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The Shining was Stephen King's first hardback bestseller. Stanley Kubrick's film version was listed by no less than Martin Scorcese as one of the scariest horror films ever made. Now, the story is an opera — and its creators want it to be even more terrifying than the book or the movie.
Composer Paul Moravec and librettist Mark Campbell collaborated on the project, which opened last week at the Minnesota Opera, for three years. Their work shows in the three-foot-tall, several-inch-thick tome that houses The Shining's orchestral score.
"It's big, isn't it?" Moravec chuckles, holding it. "Look at all these notes!"
"Lots of notes!" Mark Campbell offers. "Some of them are pretty good."
Moravec says the idea of an operatic adaptation of The Shining immediately attracted him.
"Stephen King's original novel is all about love, death and power," he says. "And those are the three foundational components for an opera."
Published in 1977, The Shining was Stephen King's third novel, and it established him as a major figure in the horror genre. Kubrick's film, starring Jack Nicholson and Shelly Duvall, came out three years later. Both became hits — and that's good for the pulling in audiences, says Minnesota Opera artistic director Dale Johnson. Several managers from other opera companies are attending the world premiere of The Shining this weekend, to the encouraging news that the entire run has been sold out for weeks. But, Johnson says, it presents a challenge too.
"It's just part of our popular culture," he says. "So we have to make sure that the pace of the opera, and the telling of the opera, doesn't sit too long in one place — because the audience is already ahead of you."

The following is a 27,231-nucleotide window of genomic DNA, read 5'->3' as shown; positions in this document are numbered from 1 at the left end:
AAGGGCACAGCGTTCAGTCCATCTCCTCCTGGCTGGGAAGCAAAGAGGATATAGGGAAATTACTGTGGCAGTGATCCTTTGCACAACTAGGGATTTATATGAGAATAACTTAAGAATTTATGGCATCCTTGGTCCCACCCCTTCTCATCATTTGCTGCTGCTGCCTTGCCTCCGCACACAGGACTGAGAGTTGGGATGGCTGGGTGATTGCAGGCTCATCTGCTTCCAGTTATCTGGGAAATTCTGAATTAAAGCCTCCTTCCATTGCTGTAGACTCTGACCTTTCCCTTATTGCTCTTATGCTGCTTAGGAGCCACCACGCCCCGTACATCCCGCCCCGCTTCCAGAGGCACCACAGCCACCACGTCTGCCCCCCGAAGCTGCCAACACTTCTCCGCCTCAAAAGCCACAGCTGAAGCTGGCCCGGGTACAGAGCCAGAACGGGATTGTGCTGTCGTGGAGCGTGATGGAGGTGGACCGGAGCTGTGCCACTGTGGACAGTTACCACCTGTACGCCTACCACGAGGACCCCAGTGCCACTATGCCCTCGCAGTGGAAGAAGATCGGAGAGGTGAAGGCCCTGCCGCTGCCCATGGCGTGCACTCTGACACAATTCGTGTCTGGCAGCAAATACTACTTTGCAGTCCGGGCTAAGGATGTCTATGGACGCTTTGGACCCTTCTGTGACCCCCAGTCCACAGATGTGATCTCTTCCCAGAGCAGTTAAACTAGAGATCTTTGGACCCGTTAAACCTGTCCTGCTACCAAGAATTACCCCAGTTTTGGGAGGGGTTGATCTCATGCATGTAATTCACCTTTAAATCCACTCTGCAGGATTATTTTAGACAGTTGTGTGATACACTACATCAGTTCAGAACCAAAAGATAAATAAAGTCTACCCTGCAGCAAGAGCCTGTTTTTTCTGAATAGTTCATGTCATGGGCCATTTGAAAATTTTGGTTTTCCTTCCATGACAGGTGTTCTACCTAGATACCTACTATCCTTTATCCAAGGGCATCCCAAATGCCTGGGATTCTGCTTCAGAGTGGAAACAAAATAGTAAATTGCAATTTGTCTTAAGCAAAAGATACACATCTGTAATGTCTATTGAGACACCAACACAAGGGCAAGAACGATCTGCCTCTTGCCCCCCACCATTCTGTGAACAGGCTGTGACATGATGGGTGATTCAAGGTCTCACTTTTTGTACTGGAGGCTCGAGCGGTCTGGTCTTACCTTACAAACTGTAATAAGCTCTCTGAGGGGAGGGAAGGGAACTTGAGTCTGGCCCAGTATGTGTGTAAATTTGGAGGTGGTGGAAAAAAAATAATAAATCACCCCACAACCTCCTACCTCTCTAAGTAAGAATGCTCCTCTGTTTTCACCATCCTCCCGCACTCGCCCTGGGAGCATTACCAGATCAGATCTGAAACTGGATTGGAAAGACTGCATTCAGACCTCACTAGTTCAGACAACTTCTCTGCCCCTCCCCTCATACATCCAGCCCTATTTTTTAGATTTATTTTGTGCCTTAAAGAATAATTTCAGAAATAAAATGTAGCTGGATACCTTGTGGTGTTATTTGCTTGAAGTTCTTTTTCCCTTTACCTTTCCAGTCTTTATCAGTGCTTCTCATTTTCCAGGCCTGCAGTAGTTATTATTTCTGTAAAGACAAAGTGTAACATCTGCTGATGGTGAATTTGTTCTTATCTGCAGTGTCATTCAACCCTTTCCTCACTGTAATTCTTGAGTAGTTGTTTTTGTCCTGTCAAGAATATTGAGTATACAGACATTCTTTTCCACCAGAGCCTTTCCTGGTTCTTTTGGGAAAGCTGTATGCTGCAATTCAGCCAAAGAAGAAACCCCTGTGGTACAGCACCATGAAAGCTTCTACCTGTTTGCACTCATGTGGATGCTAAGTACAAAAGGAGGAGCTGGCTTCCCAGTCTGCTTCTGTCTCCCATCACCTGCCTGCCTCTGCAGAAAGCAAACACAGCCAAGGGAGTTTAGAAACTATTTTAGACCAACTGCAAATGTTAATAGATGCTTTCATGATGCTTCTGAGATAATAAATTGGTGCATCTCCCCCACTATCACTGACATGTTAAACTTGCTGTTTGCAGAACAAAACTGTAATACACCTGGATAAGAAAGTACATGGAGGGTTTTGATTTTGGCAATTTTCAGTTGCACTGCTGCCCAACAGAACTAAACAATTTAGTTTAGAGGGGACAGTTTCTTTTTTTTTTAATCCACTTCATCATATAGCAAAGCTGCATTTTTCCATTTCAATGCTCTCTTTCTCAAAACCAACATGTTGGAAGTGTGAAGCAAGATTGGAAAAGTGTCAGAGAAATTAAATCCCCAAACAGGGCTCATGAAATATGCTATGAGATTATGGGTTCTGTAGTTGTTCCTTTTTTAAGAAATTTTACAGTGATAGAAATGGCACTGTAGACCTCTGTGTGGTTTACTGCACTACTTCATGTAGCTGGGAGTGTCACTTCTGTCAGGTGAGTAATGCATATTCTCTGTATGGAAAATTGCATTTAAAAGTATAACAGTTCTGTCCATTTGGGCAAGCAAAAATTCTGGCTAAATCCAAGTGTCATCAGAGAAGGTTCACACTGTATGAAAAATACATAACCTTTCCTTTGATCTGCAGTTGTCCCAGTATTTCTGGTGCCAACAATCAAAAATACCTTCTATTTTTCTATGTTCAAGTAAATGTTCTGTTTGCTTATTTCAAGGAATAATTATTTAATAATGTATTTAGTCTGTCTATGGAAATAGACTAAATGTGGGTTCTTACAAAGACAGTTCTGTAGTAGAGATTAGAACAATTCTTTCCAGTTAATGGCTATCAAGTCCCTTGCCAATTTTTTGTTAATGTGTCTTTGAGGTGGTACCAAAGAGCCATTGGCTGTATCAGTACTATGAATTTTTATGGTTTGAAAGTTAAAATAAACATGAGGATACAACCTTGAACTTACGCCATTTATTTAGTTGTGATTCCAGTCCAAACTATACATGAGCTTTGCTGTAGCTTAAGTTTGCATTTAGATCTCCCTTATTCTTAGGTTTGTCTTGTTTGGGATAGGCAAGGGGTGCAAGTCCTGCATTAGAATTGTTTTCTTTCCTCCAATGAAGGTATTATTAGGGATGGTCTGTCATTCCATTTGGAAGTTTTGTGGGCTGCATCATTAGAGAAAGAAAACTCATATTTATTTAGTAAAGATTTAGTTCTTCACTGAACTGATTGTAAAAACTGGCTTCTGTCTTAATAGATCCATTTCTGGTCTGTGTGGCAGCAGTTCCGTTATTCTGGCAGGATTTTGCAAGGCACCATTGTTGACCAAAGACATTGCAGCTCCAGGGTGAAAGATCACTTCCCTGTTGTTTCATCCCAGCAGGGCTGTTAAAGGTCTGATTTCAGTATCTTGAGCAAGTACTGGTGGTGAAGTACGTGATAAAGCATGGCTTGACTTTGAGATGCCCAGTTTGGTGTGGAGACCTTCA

This challenge went first to Mark Campbell, who had to secure Stephen King's approval for the structure and content of his libertto. Campbell got it, but says he had to do a lot of distilling.
"Let's just say: from 600 pages to under two hours," he says.
For those who missed out on the book and the movie, The Shining begins with Jack Torrance driving his wife, Wendy, and son, Danny, across the country to his new job: winter caretaker at the empty Overlook Hotel in the Colorado Rockies.
"There it is," Jack sings in the opera as the family approaches the hotel. "Oh, Jack! It's gorgeous!" Wendy replies. "It's perfect! So perfect!"
Those who do know The Shining know Jack Torrance is not a happy man: A drinker who has swung from failure to failure, he's desperate for a new start. Baritone Brian Mulligan, a bear of a man with an impressive beard, sings the part of Jack.
"He's a survivor of extreme domestic abuse," Mulligan says. "He's kind of struggling to end that cycle of abuse with his own family — and failing miserably," he laughs. There is a lot of nervous laughter around this production. It seems to be a way of dealing with the troubling aspects of the story.
As the Torrance family settles in, it becomes clear there are evil spirits in the Overlook. Paul Moravec says the hotel itself becomes a malevolent character.
"I think of the Overlook as sort of this gateway into hell," he says. "And when you finally see the ghosts appearing at the end of Act One, it's as though the gates of hell open up and they come spilling out onto the stage."
Grotesquely costumed actors and carefully choreographed video projections create the haunting. The ghost of his abusive father tells the increasingly unstable Jack that his wife and son must die. Brian Mulligan and soprano Kelly Kaduce, who plays Wendy Torrance, have been training for weeks for what comes next.
"They have some awesome fights," Mulligan, says. "I mean, they are really good."
Kaduce agrees: "Knives, bottles, mallets!"
"Words," Mulligan adds.
"Blood!" Kaduce counters.
Kaduce and Mulligan both say that to sing and fight at the same time is exhausting. They had to ask Moravec to write a little extra music in some spots just so they can catch their breath.
The Shining is the latest in a series of Minnesota Opera premieres based on popular books, plays and movies, including The Grapes of Wrath, Silent Night — which won a Pulitzer for its score — and Doubt. But the goal of the company's New Works Initiative goes beyond filling seats. The aim, Mark Campbell says, is to create new operas that will be performed around the country.
"If we get more people into the opera house because of the familiarity," he says, "and expose them to new and exciting and challenging music, we all win by that."